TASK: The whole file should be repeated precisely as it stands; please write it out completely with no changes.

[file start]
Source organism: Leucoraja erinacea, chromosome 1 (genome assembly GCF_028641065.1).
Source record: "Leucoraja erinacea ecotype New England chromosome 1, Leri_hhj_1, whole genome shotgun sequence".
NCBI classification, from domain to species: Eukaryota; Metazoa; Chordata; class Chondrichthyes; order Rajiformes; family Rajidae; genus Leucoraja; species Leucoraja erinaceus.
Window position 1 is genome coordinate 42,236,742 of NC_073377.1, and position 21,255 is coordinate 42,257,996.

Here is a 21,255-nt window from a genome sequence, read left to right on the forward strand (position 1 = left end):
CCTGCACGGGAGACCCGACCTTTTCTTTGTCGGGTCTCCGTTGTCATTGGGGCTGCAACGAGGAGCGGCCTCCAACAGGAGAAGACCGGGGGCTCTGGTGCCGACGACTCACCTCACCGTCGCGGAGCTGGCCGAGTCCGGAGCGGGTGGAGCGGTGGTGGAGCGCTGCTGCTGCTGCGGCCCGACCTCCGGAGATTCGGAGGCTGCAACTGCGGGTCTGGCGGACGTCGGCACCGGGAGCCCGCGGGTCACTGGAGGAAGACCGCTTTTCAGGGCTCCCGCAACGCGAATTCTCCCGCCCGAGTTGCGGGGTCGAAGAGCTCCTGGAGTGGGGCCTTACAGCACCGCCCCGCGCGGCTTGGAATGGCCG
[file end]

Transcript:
Source organism: Leucoraja erinacea, chromosome 1 (genome assembly GCF_028641065.1).
Source record: "Leucoraja erinacea ecotype New England chromosome 1, Leri_hhj_1, whole genome shotgun sequence".
NCBI classification, from domain to species: Eukaryota; Metazoa; Chordata; class Chondrichthyes; order Rajiformes; family Rajidae; genus Leucoraja; species Leucoraja erinaceus.
Window position 1 is genome coordinate 42,236,742 of NC_073377.1, and position 21,255 is coordinate 42,257,996.

Here is a 21,255-nt window from a genome sequence, read left to right on the forward strand (position 1 = left end):
CCTGCACGGGAGACCCGACCTTTTCTTTGTCGGGTCTCCGTTGTCATTGGGGCTGCAACGAGGAGCGGCCTCCAACAGGAGAAGACCGGGGGCTCTGGTGCCGACGACTCACCTCACCGTCGCGGAGCTGGCCGAGTCCGGAGCGGGTGGAGCGGTGGTGGAGCGCTGCTGCTGCTGCGGCCCGACCTCCGGAGATTCGGAGGCTGCAACTGCGGGTCTGGCGGACGTCGGCACCGGGAGCCCGCGGGTCACTGGAGGAAGACCGCTTTTCAGGGCTCCCGCAACGCGAATTCTCCCGCCCGAGTTGCGGGGTCGAAGAGCTCCTGGAGTGGGGCCTTACAGCACCGCCCCGCGCGGCTTGGAATGGCCG